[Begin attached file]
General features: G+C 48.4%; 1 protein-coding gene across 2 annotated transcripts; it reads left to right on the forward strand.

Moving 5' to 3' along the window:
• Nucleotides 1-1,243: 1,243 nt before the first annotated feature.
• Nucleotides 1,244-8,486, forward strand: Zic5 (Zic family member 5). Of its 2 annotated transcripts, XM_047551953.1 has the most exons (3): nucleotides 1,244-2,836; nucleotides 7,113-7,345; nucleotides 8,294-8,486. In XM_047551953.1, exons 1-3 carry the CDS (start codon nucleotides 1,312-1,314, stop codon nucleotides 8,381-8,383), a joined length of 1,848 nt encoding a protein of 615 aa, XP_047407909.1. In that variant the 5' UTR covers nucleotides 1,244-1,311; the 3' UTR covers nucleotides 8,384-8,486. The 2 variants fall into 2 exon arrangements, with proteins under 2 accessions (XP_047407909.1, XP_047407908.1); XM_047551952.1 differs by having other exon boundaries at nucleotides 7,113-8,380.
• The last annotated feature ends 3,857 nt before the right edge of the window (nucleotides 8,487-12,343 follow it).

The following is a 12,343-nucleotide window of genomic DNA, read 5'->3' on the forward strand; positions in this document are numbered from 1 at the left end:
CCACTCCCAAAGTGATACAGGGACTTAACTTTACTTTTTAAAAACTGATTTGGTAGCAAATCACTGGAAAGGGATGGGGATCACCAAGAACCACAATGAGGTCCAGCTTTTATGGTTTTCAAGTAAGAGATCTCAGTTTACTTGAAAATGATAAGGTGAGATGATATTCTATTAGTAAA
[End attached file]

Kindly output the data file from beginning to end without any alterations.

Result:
General features: G+C 48.4%; 1 protein-coding gene across 2 annotated transcripts; it reads left to right on the forward strand.

Moving 5' to 3' along the window:
• Nucleotides 1-1,243: 1,243 nt before the first annotated feature.
• Nucleotides 1,244-8,486, forward strand: Zic5 (Zic family member 5). Of its 2 annotated transcripts, XM_047551953.1 has the most exons (3): nucleotides 1,244-2,836; nucleotides 7,113-7,345; nucleotides 8,294-8,486. In XM_047551953.1, exons 1-3 carry the CDS (start codon nucleotides 1,312-1,314, stop codon nucleotides 8,381-8,383), a joined length of 1,848 nt encoding a protein of 615 aa, XP_047407909.1. In that variant the 5' UTR covers nucleotides 1,244-1,311; the 3' UTR covers nucleotides 8,384-8,486. The 2 variants fall into 2 exon arrangements, with proteins under 2 accessions (XP_047407909.1, XP_047407908.1); XM_047551952.1 differs by having other exon boundaries at nucleotides 7,113-8,380.
• The last annotated feature ends 3,857 nt before the right edge of the window (nucleotides 8,487-12,343 follow it).

The following is a 12,343-nucleotide window of genomic DNA, read 5'->3' on the forward strand; positions in this document are numbered from 1 at the left end:
CCACTCCCAAAGTGATACAGGGACTTAACTTTACTTTTTAAAAACTGATTTGGTAGCAAATCACTGGAAAGGGATGGGGATCACCAAGAACCACAATGAGGTCCAGCTTTTATGGTTTTCAAGTAAGAGATCTCAGTTTACTTGAAAATGATAAGGTGAGATGATATTCTATTAGTAAA